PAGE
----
Rosamund Lupton’s debut novel features Beatrice ‘Bee’ Hemming who receives a phone call from her mother in London following her younger sister Tess’ disappearance. Beatrice leaves on the next flight from the United States where she is usually based. The story begins in the form of a letter from Beatrice to Tess. Beatrice informs Tess about the events following her disappearance and finding out information she did not previously know. When Tess’ body is found with her wrists slit, the police and the coroner believe Tess committed suicide following the loss of her baby who was stillborn. Bee’s mother and fiance Todd believe this too but Bee refuses to believe that Tess would take her own life given that she values living. However convincing everyone else is a different matter altogether.
Bee begins by suspecting almost everyone. The father of Tess’ dead child Emilio who wanted nothing to do with Tess or the baby. The boy in her art class, Simon who was obsessed with her and in love with her. The psychiatrist of briefly saw her following the death of the baby. The staff at St. Anne’s hospital where Tess underwent a trial for a cystic fibrosis cure. The founder of the cystic fibrosis trial and the organisation. Everyone. Hence coming across as almost emotionally unstable herself to the police who have given up the case.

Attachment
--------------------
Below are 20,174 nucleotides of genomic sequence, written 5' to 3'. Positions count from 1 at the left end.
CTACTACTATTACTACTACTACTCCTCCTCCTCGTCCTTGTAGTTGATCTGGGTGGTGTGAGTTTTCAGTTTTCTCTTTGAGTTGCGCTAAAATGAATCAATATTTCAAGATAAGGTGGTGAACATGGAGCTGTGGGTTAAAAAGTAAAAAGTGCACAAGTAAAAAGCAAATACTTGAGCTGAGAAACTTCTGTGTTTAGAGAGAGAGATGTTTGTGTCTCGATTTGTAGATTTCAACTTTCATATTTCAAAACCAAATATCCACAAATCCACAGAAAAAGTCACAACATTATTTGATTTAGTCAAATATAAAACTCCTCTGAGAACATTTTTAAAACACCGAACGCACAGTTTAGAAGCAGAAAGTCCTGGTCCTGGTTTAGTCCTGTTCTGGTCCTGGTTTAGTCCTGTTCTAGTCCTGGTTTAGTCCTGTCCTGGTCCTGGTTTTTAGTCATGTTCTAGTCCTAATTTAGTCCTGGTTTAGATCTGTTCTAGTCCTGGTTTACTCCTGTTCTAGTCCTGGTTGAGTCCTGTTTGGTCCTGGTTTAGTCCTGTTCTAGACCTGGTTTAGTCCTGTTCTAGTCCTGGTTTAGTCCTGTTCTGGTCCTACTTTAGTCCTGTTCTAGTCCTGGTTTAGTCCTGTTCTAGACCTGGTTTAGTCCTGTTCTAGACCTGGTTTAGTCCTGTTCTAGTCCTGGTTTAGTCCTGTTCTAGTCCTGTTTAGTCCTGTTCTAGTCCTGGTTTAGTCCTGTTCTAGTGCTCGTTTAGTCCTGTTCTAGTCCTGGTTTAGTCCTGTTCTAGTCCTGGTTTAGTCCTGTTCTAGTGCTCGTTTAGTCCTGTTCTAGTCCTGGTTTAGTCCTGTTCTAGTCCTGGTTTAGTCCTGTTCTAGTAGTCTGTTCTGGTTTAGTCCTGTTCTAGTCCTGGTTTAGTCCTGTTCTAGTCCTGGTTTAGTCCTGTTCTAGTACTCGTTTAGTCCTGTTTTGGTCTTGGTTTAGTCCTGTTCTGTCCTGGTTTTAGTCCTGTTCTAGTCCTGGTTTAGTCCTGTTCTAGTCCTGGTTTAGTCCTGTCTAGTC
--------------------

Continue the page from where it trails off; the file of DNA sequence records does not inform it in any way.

The book follows Beatrice’s journey in uncovering the truth and trying to convince non-believers that her sister would not commit suicide and instead was murdered. She reveals step by step how she comes to the conclusion of who the murderer is. From the onset, the reader is informed that the murderer has been caught. But we don’t know who the murderer is and Beatrice takes us through to that conclusion. It’s a good debut effort but I was able to pick who the murderer was about three-quarters of the way through. There are little hints on the way that would help you probably figure it out as well. A light read if you are interested in crime fiction and also an interesting look at sibling relationships and responsibility in relationships.
I rate it a 3.
Until next time,